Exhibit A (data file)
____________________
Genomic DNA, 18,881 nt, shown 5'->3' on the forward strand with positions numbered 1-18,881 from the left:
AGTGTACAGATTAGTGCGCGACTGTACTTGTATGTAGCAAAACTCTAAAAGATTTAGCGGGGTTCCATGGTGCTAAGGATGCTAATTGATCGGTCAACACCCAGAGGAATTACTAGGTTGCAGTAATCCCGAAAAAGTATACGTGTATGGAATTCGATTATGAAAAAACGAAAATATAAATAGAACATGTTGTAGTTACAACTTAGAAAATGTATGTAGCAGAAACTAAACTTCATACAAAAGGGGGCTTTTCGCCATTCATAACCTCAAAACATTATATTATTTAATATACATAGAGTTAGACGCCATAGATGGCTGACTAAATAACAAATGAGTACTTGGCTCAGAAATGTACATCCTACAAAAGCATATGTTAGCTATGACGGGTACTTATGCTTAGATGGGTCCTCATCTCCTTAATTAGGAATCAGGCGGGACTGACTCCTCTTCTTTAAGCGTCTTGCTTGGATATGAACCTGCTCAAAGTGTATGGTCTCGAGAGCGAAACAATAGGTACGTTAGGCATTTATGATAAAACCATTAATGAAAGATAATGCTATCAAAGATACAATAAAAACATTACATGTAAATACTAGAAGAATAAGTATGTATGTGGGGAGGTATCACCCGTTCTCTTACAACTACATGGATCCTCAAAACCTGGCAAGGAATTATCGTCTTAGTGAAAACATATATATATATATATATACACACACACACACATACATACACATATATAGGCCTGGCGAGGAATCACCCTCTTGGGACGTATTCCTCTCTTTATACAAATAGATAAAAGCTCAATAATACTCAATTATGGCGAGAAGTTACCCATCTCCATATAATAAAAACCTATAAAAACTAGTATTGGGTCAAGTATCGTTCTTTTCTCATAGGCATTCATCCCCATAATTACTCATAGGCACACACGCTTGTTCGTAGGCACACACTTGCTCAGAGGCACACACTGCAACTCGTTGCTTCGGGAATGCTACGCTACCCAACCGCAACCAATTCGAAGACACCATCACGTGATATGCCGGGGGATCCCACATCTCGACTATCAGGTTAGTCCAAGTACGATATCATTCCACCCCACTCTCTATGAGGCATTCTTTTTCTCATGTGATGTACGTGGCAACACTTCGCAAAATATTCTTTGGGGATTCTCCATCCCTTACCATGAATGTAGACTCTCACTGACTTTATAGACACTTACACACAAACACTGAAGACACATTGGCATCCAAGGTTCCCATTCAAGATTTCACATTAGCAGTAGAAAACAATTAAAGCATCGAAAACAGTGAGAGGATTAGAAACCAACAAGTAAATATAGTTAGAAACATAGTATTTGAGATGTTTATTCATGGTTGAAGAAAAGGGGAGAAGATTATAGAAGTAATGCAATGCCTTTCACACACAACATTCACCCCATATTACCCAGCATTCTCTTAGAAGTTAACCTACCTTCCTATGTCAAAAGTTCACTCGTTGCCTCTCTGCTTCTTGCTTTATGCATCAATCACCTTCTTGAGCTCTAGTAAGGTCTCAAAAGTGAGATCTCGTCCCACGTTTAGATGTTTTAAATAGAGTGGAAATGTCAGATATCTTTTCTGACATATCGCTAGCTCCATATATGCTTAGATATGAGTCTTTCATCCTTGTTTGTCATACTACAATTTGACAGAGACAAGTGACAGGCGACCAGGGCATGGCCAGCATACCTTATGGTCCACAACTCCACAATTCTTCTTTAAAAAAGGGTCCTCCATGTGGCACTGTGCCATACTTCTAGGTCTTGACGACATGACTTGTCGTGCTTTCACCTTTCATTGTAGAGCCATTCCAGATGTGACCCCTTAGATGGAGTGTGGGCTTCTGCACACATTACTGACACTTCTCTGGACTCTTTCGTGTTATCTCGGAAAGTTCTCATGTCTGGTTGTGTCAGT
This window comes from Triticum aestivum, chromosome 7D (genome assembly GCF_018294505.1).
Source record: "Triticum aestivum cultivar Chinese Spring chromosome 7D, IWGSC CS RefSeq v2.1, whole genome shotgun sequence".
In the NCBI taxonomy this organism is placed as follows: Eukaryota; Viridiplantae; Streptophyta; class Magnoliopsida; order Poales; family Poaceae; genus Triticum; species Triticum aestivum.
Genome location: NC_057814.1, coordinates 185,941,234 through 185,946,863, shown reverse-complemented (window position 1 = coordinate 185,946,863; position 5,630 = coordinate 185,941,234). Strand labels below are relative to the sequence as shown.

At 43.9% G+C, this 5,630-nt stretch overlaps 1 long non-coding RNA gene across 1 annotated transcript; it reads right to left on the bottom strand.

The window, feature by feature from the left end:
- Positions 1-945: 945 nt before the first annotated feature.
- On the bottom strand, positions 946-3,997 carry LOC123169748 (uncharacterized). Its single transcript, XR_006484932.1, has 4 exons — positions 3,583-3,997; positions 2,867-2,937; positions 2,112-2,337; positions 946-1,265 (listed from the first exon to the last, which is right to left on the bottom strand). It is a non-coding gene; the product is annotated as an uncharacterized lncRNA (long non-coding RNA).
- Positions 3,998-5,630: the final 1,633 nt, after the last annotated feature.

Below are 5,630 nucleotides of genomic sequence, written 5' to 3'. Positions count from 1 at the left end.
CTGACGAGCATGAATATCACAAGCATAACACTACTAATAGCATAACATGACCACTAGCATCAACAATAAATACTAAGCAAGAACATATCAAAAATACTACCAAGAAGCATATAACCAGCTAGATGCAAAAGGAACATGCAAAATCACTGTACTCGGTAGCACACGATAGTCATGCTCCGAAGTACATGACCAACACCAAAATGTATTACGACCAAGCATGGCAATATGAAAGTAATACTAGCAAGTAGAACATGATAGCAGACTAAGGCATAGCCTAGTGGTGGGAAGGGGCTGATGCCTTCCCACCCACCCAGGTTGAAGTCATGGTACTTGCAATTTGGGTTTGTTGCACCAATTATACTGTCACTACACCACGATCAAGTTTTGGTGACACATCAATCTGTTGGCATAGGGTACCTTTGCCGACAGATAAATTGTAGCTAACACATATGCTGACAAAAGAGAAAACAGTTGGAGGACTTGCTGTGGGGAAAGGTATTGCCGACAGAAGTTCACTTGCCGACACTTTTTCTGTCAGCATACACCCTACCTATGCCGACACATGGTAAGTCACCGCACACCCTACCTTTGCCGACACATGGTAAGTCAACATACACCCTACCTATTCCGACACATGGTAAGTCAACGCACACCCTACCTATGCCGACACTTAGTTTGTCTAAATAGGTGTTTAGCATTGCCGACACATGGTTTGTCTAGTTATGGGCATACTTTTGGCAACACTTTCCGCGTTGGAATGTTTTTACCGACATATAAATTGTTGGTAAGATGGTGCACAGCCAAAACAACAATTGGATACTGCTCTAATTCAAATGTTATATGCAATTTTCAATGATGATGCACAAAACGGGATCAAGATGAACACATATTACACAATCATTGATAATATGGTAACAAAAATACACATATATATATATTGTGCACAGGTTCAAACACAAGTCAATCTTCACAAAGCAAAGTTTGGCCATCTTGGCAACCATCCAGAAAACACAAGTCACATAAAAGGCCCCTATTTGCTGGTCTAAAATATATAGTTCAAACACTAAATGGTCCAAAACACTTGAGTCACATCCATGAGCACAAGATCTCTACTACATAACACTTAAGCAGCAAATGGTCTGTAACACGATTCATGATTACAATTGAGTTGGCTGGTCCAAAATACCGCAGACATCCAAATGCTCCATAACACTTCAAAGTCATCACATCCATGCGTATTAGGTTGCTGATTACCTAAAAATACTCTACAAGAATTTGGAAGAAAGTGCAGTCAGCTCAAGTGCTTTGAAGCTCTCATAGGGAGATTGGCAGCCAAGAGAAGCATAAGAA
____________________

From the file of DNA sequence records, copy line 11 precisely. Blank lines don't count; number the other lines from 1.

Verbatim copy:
- Positions 3,998-5,630: the final 1,633 nt, after the last annotated feature.